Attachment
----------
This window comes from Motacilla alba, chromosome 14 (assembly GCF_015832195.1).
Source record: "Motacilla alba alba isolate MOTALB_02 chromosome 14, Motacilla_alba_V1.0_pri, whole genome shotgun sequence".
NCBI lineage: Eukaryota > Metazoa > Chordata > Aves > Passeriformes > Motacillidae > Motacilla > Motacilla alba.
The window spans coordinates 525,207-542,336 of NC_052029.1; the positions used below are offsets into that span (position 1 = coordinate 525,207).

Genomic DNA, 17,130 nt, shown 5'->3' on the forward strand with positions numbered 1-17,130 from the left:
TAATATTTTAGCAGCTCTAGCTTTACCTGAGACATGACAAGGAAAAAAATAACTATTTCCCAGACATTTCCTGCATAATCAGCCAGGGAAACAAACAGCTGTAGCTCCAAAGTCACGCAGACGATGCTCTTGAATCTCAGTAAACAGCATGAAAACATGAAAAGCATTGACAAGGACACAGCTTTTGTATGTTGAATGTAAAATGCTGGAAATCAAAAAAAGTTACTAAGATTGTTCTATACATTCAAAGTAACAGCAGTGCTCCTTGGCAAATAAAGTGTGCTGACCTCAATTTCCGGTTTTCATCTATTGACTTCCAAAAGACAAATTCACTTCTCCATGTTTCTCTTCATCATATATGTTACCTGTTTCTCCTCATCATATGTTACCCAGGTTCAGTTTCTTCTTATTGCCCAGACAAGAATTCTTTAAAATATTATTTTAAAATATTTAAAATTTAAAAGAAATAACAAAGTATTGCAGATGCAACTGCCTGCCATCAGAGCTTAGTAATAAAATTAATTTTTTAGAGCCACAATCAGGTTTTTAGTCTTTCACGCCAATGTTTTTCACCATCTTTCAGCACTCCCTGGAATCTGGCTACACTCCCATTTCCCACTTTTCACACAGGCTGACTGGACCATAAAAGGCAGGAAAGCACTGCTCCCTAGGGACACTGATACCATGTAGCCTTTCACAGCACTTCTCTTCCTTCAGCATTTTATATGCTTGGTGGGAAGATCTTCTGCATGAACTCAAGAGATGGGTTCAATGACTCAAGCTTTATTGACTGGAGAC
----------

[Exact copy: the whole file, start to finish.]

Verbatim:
This window comes from Motacilla alba, chromosome 14 (assembly GCF_015832195.1).
Source record: "Motacilla alba alba isolate MOTALB_02 chromosome 14, Motacilla_alba_V1.0_pri, whole genome shotgun sequence".
NCBI lineage: Eukaryota > Metazoa > Chordata > Aves > Passeriformes > Motacillidae > Motacilla > Motacilla alba.
The window spans coordinates 525,207-542,336 of NC_052029.1; the positions used below are offsets into that span (position 1 = coordinate 525,207).

Genomic DNA, 17,130 nt, shown 5'->3' on the forward strand with positions numbered 1-17,130 from the left:
TAATATTTTAGCAGCTCTAGCTTTACCTGAGACATGACAAGGAAAAAAATAACTATTTCCCAGACATTTCCTGCATAATCAGCCAGGGAAACAAACAGCTGTAGCTCCAAAGTCACGCAGACGATGCTCTTGAATCTCAGTAAACAGCATGAAAACATGAAAAGCATTGACAAGGACACAGCTTTTGTATGTTGAATGTAAAATGCTGGAAATCAAAAAAAGTTACTAAGATTGTTCTATACATTCAAAGTAACAGCAGTGCTCCTTGGCAAATAAAGTGTGCTGACCTCAATTTCCGGTTTTCATCTATTGACTTCCAAAAGACAAATTCACTTCTCCATGTTTCTCTTCATCATATATGTTACCTGTTTCTCCTCATCATATGTTACCCAGGTTCAGTTTCTTCTTATTGCCCAGACAAGAATTCTTTAAAATATTATTTTAAAATATTTAAAATTTAAAAGAAATAACAAAGTATTGCAGATGCAACTGCCTGCCATCAGAGCTTAGTAATAAAATTAATTTTTTAGAGCCACAATCAGGTTTTTAGTCTTTCACGCCAATGTTTTTCACCATCTTTCAGCACTCCCTGGAATCTGGCTACACTCCCATTTCCCACTTTTCACACAGGCTGACTGGACCATAAAAGGCAGGAAAGCACTGCTCCCTAGGGACACTGATACCATGTAGCCTTTCACAGCACTTCTCTTCCTTCAGCATTTTATATGCTTGGTGGGAAGATCTTCTGCATGAACTCAAGAGATGGGTTCAATGACTCAAGCTTTATTGACTGGAGAC